Title

Feedback in Clinical Education, Part II: Approved Clinical Instructor and Student Perceptions of and Influences on Feedback

Document Type

Article

Publication Date

2014

Abstract

Context: Approved Clinical Instructors (ACIs; now known as preceptors) are expected to provide feedback to athletic training students (ATSs) during clinical education experiences. Researchers in other fields have found that clinical instructors and students often have different perceptions of actual and ideal feedback and that several factors may influence the feedback exchanges between instructors and students. However, understanding of these issues in athletic training education is minimal.

Objective: To investigate the current characteristics and perceptions of and the influences on feedback exchanges between ATSs and ACIs.

Design: Qualitative study.

Setting: One entry-level master's degree program accredited by the Commission on Accreditation of Athletic Training Education.

Patients or Other Participants: Four ACIs and 4 second-year ATSs.

Data Collection and Analysis: Individual, semistructured interviews were conducted with participants and integrated with field notes and observations for analysis. We used the constant comparative approach to inductively analyze data and develop codes and categories. Member checking, triangulation, and peer debriefing were used to promote trustworthiness of the study.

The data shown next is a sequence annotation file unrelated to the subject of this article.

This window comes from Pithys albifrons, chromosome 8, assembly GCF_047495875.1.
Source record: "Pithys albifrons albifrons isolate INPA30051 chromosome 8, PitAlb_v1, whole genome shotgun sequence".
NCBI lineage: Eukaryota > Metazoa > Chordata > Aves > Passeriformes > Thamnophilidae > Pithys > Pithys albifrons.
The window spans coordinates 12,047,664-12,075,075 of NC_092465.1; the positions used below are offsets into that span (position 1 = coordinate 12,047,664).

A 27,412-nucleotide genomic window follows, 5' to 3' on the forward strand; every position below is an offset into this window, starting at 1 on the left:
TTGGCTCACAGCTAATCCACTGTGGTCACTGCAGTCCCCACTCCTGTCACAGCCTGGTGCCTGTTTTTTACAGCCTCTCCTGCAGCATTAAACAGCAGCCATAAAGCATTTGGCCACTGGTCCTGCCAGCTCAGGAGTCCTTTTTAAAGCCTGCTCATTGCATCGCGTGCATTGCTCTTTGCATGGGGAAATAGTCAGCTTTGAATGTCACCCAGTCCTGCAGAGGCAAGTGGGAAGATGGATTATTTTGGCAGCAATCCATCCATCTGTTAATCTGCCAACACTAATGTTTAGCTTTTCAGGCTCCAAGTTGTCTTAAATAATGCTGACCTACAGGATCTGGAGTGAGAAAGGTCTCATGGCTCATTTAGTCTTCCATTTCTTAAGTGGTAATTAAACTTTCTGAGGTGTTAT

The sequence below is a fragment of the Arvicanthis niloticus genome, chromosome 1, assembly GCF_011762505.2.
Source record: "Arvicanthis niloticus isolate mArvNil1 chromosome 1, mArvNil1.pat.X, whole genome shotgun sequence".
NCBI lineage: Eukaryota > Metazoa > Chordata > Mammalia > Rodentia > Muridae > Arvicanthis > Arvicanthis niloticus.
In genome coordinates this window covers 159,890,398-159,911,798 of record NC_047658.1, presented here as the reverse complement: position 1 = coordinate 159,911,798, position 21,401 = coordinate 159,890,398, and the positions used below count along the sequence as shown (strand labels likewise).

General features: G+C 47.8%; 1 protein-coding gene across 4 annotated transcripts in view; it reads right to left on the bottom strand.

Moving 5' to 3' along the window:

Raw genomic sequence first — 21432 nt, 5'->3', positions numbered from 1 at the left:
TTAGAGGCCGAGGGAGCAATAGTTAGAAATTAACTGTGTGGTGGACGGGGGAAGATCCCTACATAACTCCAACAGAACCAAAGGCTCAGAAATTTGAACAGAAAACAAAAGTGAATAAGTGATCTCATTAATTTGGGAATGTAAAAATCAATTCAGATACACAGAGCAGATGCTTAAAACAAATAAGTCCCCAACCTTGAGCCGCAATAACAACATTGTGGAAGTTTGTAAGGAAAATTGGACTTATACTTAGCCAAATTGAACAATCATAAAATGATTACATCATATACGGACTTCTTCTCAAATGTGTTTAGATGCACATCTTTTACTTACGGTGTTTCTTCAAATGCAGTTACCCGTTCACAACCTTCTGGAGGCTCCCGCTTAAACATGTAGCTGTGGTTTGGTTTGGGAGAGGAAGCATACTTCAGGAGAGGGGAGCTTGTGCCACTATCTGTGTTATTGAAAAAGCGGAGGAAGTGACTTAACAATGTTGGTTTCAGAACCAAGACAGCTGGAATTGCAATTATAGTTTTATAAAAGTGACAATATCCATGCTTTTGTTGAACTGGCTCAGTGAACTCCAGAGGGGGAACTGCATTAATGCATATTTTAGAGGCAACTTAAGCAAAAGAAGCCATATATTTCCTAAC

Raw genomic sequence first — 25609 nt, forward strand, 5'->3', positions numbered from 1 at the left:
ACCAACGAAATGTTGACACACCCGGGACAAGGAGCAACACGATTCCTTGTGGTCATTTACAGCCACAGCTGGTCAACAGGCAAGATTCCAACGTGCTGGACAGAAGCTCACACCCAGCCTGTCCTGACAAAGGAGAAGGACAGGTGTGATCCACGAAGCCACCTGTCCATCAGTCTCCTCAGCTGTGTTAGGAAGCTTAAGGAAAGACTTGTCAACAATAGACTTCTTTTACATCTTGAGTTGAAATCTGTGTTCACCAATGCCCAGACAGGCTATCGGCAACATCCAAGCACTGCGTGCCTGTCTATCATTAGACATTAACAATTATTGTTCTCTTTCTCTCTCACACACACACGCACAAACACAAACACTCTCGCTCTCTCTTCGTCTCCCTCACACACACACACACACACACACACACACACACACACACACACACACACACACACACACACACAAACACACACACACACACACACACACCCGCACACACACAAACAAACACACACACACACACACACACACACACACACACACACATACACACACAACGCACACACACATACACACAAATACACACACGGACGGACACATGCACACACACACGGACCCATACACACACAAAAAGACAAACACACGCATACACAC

Results: Participants described that feedback plays an important role in clinical education and has several purposes related to improving performance. The ACIs and ATSs also discussed several preferred characteristics of feedback. Participants identified 4 main influences on their feedback exchanges, including the ACI, the ATS, personalities, and the learning environment.

Conclusions: The ACIs and ATSs had similar perceptions of ideal feedback in addition to the actual feedback that was provided during their clinical education experiences. Most of the preferences for feedback were aligned with recommendations in the literature, suggesting that existing research findings are applicable to athletic training clinical education. Several factors influenced the feedback exchanges between ACIs and ATSs, which clinical education coordinators should consider when selecting clinical sites and training ACIs.

Comments

This article was originally published in Journal of Athletic Training, volume 49, issue 1, in 2014. DOI: 10.4085/1062-6050-48.6.15

Peer Reviewed

1

Copyright

National Athletic Training Association